The second reason I doubt the likelihood of such a scenario is a little counter-intuitive: Prime Minister Lee Hsien Loong has used the PAP’s electoral setbacks in 2011 to consolidate his stature within in the elite. By effectively shifting the blame for the parliamentary losses onto others – most notably his own father – and by ensuring that he has been given credit for the result not being any worse than it was, he has now, for the first time, stepped out of his father’s shadow and clearly established himself as the master of the situation. His party lost a significant amount of electoral ground in 2011, but Lee successfully stage-managed the narrative of the election after the event, beginning on election night itself, during which the Elections Department actively cooperated to allow him to mount the podium and claim victory as the government’s white knight and saviour. He is now fully in charge of Cabinet and has used his new power ruthlessly to push aside the deadwood and the duds who had been pulling the party down.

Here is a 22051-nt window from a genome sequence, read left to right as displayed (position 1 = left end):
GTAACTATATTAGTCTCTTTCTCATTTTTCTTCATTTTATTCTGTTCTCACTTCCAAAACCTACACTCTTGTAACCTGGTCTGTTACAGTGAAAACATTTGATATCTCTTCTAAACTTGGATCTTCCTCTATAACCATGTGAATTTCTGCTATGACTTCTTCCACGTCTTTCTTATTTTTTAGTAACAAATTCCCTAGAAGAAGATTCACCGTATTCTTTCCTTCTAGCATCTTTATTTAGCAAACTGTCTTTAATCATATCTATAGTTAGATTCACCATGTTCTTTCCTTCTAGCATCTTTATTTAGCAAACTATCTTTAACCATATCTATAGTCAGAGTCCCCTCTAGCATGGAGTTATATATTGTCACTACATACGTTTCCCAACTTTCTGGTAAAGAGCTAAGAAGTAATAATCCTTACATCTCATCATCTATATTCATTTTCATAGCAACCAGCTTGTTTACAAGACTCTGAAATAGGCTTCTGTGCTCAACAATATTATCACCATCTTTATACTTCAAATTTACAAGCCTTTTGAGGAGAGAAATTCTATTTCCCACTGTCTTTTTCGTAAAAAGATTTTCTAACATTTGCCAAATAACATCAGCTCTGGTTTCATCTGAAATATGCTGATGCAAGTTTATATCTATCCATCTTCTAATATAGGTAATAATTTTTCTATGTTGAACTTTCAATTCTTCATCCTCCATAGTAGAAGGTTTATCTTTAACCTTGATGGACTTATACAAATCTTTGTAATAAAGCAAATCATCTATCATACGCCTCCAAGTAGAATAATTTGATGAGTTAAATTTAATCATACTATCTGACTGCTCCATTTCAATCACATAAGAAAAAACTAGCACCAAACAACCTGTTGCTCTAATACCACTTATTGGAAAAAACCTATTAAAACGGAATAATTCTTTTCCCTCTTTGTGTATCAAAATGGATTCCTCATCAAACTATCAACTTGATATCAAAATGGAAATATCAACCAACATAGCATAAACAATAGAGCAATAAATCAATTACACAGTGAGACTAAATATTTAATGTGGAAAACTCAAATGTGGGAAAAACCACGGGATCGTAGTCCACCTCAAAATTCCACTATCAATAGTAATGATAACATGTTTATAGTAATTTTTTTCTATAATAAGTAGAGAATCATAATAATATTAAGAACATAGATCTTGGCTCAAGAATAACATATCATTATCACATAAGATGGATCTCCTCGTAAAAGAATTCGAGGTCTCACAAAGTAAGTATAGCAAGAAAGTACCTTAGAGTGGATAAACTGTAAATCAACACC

Before the 2011 results there had been some dissident rumblings in Cabinet, but even then this did not amount to very much. Former Nominated MP Viswa Sadasivan told in  interview in January 2011 that he had become used to government MPs and even one or two Cabinet members congratulating him for his forthright and highly critical speeches in Parliament – but they would not speak out themselves, nor even associate themselves with dissenting voices. This is decidedly not the stuff of which Cabinet splits are made!